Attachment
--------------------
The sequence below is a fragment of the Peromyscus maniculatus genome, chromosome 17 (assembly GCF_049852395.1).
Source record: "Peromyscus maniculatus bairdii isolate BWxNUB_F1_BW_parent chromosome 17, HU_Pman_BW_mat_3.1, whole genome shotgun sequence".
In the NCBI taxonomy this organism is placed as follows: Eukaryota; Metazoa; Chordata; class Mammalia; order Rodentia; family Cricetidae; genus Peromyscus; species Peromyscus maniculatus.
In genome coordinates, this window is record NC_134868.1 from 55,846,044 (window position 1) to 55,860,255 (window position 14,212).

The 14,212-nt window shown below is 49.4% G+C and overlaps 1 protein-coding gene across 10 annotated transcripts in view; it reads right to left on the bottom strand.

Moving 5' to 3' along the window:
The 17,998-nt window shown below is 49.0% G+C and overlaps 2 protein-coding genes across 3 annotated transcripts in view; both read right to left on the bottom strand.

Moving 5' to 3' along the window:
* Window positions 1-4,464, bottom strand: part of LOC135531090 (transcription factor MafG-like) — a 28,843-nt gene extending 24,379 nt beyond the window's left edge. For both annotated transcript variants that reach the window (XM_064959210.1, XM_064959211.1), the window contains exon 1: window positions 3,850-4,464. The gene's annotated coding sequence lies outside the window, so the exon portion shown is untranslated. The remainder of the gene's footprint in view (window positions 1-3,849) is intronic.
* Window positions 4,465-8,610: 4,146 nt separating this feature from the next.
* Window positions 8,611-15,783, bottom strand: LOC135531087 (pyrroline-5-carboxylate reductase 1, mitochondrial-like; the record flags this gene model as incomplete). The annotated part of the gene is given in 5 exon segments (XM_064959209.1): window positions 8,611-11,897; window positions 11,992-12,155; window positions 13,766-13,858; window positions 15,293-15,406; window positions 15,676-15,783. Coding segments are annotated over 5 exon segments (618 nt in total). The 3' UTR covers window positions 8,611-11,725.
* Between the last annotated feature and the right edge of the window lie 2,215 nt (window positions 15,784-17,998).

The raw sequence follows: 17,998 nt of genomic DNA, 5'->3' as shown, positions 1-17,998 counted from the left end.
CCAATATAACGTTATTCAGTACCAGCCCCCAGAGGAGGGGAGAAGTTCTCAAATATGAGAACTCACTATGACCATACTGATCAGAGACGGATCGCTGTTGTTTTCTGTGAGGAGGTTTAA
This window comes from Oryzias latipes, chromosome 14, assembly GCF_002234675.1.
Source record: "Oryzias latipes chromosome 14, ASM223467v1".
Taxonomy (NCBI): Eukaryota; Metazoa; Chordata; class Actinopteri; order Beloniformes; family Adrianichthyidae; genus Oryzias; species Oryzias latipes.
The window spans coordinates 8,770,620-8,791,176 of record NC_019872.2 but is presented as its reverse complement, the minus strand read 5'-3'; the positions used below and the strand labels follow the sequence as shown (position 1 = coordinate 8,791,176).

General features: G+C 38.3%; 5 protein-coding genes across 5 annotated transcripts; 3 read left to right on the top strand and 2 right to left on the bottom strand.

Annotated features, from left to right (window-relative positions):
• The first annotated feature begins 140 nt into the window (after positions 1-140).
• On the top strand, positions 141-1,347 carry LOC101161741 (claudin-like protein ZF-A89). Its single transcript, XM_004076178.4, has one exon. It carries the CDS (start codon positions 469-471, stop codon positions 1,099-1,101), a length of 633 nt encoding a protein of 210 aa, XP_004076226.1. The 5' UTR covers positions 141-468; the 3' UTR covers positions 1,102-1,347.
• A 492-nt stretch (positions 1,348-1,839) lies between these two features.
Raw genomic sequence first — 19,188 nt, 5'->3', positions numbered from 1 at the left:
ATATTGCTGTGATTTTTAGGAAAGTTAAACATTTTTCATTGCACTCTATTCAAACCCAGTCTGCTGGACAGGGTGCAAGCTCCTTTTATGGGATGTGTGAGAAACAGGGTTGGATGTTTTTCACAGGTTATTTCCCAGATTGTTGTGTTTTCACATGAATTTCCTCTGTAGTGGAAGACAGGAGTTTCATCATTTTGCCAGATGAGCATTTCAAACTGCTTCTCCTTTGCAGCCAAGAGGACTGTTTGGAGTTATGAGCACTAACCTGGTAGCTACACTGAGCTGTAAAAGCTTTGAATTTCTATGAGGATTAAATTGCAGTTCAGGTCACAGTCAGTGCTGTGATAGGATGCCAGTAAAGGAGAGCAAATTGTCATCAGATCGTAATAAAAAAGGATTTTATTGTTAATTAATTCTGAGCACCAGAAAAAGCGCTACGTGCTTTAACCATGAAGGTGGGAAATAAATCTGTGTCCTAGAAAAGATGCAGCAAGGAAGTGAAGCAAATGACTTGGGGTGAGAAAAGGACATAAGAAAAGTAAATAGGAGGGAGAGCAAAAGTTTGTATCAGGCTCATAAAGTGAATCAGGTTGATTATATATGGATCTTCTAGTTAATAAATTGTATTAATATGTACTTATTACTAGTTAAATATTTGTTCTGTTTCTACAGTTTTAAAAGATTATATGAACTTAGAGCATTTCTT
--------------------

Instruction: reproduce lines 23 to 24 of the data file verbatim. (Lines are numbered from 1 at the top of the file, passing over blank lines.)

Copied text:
• A 492-nt stretch (positions 1,348-1,839) lies between these two features.
Raw genomic sequence first — 19,188 nt, 5'->3', positions numbered from 1 at the left: